“Exposure to pesticides, antibiotics, hormones and other chemicals through our food supply is being increasingly linked to such conditions as ADD, ADHD, antibiotic resistance and early onset of puberty, as well as diseases such as cancer and diabetes,” Cooper said.
Healthy and nutrition school food doesn’t have to be unappetizing, she said. Instead of cheap corndogs for lunch, how about chicken fajitas, Cuban black beans, sautéed corn, summer squash and fruit, she asked.
Cooper has taken her message to CNN, MSNBC, the Sundance Channel, the Daily Show with Jon Stewart, ABC News Nightline, Martha Stewart Living and NPR. She has been featured in The New Yorker, New York Times, The Washington Post, Newsweek and Time Magazine.
She has spoken at the Smithsonian Institution and was selected as a Kellogg Food and Society Policy Fellow. She was awarded an honorary doctorate from SUNY Cobleskill for her work on sustainable agriculture.
She has written four books including Lunch Lessons and Bitter Harvest. She served on the US Department of Agriculture National Organic Standards Board. She founded the Food Family Farming Foundation to alert parents, school administrators and governmental officials that all children must have access to healthy food to build strong bodies and minds.
She helped change the California’s Berkley School District’s school menu that eliminated trans-fats and high fructose corn syrup, and added a variety of fresh fruits. She discarded chocolate milk and desserts, introduced whole grain and whole wheat bread, and instituted a policy of purchasing from regional and local companies.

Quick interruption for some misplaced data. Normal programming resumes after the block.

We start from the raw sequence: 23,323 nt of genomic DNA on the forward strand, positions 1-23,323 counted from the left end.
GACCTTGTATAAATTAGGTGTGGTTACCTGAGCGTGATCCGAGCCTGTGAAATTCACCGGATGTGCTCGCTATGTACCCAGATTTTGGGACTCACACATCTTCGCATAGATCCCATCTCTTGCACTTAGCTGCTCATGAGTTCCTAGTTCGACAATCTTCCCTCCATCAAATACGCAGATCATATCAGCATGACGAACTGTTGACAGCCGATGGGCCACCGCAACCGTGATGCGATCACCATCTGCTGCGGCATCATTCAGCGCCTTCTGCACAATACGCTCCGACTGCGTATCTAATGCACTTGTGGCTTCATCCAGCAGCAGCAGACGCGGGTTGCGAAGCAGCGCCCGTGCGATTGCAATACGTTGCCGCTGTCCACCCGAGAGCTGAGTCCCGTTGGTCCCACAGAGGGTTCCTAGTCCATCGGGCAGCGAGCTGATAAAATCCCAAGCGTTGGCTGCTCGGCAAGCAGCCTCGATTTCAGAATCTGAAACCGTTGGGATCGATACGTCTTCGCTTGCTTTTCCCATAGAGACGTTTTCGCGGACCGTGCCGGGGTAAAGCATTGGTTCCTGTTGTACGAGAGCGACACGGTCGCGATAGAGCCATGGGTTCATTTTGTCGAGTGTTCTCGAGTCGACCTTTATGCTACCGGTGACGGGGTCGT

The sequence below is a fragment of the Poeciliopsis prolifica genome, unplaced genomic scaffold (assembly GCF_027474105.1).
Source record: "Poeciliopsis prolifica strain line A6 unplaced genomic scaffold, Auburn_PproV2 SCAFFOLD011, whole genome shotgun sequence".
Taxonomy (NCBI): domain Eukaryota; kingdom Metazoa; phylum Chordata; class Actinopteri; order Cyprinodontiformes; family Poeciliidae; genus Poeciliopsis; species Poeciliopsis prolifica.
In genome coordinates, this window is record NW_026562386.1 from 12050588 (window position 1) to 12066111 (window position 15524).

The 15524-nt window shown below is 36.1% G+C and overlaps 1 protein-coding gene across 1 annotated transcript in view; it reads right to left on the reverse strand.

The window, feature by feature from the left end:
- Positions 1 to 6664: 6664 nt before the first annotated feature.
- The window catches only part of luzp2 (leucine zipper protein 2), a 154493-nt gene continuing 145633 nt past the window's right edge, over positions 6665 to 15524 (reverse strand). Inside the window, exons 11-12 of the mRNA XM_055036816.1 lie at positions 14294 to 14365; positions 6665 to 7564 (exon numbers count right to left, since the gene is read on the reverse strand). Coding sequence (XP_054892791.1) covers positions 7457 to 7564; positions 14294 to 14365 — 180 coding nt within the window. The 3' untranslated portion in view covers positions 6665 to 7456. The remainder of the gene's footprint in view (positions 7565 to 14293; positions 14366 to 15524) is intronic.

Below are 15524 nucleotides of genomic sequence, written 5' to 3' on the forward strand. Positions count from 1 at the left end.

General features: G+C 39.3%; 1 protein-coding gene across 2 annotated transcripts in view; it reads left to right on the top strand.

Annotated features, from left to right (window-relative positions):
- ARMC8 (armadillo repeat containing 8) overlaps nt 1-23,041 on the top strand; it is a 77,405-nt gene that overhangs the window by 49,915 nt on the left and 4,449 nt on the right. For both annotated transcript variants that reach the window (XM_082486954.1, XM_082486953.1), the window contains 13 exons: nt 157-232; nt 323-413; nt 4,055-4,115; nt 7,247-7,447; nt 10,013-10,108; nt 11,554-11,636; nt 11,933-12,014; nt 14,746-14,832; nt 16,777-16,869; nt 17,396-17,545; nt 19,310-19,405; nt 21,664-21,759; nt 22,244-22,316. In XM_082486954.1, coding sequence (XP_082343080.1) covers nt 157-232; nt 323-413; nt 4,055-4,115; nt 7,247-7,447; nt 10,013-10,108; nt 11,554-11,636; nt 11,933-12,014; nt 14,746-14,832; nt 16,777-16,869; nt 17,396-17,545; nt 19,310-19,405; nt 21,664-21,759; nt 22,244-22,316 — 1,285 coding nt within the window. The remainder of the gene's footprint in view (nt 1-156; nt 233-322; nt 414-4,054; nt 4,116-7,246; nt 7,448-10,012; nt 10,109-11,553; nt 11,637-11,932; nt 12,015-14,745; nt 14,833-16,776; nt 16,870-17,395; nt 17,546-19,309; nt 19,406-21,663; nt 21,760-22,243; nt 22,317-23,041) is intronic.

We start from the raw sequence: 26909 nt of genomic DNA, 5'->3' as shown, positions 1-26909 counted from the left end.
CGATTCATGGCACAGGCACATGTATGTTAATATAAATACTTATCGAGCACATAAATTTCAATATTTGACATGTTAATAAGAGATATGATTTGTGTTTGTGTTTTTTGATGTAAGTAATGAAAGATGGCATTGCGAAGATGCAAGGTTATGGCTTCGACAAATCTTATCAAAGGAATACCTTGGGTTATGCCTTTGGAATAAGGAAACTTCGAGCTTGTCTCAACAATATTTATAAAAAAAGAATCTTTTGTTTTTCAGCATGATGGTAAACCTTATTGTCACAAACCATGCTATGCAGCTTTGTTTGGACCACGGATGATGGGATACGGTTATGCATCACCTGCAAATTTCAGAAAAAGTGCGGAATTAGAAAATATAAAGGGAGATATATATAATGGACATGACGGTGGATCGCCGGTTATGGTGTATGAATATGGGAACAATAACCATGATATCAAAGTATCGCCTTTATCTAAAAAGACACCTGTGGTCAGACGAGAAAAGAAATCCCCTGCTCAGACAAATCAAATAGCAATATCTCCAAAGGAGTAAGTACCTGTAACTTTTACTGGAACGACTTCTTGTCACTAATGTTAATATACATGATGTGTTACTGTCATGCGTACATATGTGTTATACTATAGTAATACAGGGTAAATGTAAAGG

Cooper is a graduate of the Culinary Institute of America, Hyde Park, NY and was a chef for more than 30 years including positions with Holland America Cruises, Radisson Hotels, Telluride Ski Resort as well as serving as Executive Chef at the Putney Inn in Vermont.
Research for the Bitter Harvest book provided her an epiphany, she said. No longer could she ignore the environmental and health facts of food served in school. She shifted her career from cooking to advocacy work for a healthier food system. Cooper said she now uses her cooking skills and research background to encourage a sustainable model for schools nationwide and to help K-12 processed food school lunch programs to transition to whole foods that are procured regionally and prepared from scratch.
In 2009, Cooper founded the non-profit Food Family Farming Foundation (F3) to focus on solutions to better school food. F3’s pivotal project is The Lunch Box – a web portal that provides free recipes to support school food reform.
There have been some success stories in changing the typical school lunch fare, Cooper said. “The Boulder Valley School District is overhauling its school lunch program by training staff members in nutrition and incorporating healthier recipes, with the ultimate goal of moving entirely to scratch cooking at all district schools. Children will now receive pesticide-free milk from Colorado Dairy Farms, whole grain breads, and fresh fruits and vegetables.”
The Children’s Storefront School in East Harlem, N.Y., is cutting down on highly processed foods, sugar and corn syrup content. “They’ve turned off the fryer for good and there is no soda. Instead, there is a fun salad bar, more whole grain, fresh fruit and vegetable choices,” Cooper said.
As a way to bring incorporate nutrition and food education components into the lunch program, the Great Valley School District in Malvern, Pa. operates a garden that provides their 16 cafeterias fresh produce, Cooper said. They also do summer nutrition lessons in the garden, and have curriculum based plantings. They host a farmers market that allows students to taste test new fruits and vegetables.